Indian scientists have identified a safe drug against kala azar. Kala azar a disease that puts at risk an estimated 165.4 million people in Bihar, Jharkhand, West Bengal and Uttar Pradesh.
Termed by WHO as a "neglected disease", kala azhar or visceral leishmaniasis, the second-largest parasitic killer in the world after malaria, has proved resistant to most medicines.
Provisional figures released by the union health and family welfare ministry, show that kala azar claimed 20 lives and afflicted 14,227 people till July.
Not only was there no safe drug to treat the infection until now, there were even reports of resistance to courses of treatment in existence. Treatment of the disease was thus becoming more expensive, said Nahid Ali of the Infectious Diseases and Immunology Division at the Indian Institute of Chemical Biology (IICB) here.
The IICB functions under the Council of Scientific and Industrial Research (CSIR).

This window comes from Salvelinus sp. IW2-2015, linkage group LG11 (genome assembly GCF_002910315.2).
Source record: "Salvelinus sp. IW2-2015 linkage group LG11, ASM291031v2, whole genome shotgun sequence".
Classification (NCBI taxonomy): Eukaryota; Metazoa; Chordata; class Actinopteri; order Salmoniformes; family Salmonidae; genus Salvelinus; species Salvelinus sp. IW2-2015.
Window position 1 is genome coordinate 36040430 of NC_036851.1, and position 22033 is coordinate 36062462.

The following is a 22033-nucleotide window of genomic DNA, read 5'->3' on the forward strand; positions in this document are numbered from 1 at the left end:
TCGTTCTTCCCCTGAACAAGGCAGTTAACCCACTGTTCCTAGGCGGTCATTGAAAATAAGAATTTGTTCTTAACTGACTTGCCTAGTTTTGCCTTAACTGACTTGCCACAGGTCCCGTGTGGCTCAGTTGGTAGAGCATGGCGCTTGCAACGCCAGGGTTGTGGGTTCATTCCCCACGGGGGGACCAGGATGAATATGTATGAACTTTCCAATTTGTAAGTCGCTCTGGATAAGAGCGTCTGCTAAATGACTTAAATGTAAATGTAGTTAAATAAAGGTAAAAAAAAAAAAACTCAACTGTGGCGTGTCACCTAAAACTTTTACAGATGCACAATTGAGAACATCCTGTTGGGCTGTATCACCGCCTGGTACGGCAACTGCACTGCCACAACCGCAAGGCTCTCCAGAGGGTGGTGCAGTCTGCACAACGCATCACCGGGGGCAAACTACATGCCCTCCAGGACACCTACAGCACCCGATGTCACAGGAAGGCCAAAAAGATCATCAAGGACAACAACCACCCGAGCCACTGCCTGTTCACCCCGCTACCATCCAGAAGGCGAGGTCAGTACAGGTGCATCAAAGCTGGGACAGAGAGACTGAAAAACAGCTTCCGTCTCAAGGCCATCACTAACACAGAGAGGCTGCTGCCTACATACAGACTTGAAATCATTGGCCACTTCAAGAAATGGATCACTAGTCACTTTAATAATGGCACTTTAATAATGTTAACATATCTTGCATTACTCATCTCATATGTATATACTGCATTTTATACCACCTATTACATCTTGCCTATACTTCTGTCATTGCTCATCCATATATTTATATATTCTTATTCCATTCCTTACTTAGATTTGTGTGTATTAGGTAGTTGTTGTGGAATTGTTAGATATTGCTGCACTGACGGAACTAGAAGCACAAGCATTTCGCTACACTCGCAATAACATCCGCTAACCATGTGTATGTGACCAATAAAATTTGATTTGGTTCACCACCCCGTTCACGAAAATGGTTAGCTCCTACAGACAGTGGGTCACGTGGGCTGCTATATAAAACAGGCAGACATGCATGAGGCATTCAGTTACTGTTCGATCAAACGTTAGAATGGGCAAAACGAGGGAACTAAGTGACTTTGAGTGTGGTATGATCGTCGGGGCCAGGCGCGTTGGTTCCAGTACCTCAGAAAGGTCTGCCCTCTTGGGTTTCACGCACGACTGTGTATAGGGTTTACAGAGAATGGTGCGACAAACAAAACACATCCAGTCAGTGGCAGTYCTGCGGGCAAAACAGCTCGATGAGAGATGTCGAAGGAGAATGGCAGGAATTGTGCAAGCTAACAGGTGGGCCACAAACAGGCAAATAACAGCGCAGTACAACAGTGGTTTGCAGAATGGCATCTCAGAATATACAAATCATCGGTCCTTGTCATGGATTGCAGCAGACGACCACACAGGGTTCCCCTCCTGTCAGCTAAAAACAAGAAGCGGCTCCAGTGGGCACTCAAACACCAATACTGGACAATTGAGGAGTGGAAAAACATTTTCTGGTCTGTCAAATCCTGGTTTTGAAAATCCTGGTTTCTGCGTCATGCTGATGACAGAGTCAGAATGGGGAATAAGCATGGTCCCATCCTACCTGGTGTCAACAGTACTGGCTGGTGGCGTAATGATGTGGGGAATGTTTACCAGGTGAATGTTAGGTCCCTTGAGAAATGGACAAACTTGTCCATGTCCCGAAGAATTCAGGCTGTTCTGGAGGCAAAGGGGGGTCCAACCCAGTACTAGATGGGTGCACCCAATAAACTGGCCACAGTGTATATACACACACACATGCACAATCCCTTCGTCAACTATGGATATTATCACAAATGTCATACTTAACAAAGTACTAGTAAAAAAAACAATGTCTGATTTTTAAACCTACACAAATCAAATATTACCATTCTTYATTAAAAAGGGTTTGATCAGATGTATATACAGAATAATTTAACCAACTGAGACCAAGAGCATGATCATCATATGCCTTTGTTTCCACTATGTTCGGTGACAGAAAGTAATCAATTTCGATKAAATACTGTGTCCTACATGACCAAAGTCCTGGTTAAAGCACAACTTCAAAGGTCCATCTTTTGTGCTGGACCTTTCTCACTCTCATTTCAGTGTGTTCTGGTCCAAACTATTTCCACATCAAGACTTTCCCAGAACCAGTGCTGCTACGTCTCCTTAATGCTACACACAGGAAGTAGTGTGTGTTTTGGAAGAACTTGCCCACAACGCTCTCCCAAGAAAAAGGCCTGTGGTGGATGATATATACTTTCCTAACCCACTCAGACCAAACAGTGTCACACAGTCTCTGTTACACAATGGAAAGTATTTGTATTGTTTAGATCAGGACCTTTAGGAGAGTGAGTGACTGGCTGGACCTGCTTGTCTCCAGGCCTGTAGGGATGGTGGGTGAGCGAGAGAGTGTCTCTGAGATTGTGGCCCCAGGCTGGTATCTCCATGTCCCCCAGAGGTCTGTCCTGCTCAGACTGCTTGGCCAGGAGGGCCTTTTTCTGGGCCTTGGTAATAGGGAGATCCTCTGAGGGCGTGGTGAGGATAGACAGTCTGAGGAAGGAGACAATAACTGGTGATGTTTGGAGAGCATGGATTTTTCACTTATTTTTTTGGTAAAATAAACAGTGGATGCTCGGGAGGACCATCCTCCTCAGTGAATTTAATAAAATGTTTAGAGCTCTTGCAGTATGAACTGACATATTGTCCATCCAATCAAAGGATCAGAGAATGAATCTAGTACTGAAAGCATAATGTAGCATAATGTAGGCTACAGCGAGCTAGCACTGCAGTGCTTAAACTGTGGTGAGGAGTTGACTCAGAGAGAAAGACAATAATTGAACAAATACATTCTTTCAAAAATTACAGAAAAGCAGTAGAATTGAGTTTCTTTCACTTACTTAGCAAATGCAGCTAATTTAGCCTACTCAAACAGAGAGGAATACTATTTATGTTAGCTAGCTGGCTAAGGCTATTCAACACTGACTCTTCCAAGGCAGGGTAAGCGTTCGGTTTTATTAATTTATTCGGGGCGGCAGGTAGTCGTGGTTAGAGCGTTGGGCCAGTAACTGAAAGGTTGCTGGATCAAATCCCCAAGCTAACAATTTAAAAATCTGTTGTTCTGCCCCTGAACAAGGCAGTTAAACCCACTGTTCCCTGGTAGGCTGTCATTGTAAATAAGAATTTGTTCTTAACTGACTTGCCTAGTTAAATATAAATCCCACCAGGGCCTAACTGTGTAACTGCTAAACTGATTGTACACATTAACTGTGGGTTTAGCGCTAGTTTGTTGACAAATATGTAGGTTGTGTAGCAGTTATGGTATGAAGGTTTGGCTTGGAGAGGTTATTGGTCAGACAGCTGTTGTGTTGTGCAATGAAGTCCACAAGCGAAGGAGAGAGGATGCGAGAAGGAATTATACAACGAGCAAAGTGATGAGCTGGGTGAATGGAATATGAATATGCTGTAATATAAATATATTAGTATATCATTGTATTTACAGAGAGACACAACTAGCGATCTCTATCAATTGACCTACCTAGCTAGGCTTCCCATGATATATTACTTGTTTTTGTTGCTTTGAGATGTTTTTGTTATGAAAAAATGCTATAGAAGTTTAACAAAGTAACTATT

The only oral drug for this disease, miltefosine, causes toxicity that affects the gastrointestinal and reproductive organs.
Other drugs come with adverse side-effects, poor efficacy, limited accessibility and high cost.
"To overcome such shortcomings we tested eleven compounds, all derivatives of a lead containing substance. Out of the entire series, two lead compounds displayed the most pronounced activity," Ali told IANS.
The research, conducted on mice and published in the journal "Antimicrobial Agents and Chemotherapy", shows that the compounds used could trigger a genetically commanded self-destruction process called "apoptosis" or cell suicide.
The lead compounds are safe, in that they did not show any negative effects on the liver or kidney and caused no mutation, Ali added.
Leishmaniasis manifests mainly in three clinical forms: visceral leishmaniasis (VL), cutaneous leishmaniasis (CL), and mucocutaneous leishmaniasis (MCL).
The leishmania parasite invades a particular type of white blood cell that ingests foreign bodies (called a macrophage) and establishes infection.